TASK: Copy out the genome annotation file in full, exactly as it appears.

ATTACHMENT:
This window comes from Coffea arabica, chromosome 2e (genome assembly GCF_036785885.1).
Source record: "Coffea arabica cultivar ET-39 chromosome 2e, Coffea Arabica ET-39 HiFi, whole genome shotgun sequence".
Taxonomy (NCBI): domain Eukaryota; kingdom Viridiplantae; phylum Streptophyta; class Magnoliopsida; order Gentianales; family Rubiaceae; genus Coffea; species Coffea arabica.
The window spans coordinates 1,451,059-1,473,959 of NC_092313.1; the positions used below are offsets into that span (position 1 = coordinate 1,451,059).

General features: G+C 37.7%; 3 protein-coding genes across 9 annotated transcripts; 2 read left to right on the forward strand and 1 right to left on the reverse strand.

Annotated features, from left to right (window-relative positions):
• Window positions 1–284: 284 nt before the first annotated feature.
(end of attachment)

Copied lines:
This window comes from Coffea arabica, chromosome 2e (genome assembly GCF_036785885.1).
Source record: "Coffea arabica cultivar ET-39 chromosome 2e, Coffea Arabica ET-39 HiFi, whole genome shotgun sequence".
Taxonomy (NCBI): domain Eukaryota; kingdom Viridiplantae; phylum Streptophyta; class Magnoliopsida; order Gentianales; family Rubiaceae; genus Coffea; species Coffea arabica.
The window spans coordinates 1,451,059-1,473,959 of NC_092313.1; the positions used below are offsets into that span (position 1 = coordinate 1,451,059).

General features: G+C 37.7%; 3 protein-coding genes across 9 annotated transcripts; 2 read left to right on the forward strand and 1 right to left on the reverse strand.

Annotated features, from left to right (window-relative positions):
• Window positions 1–284: 284 nt before the first annotated feature.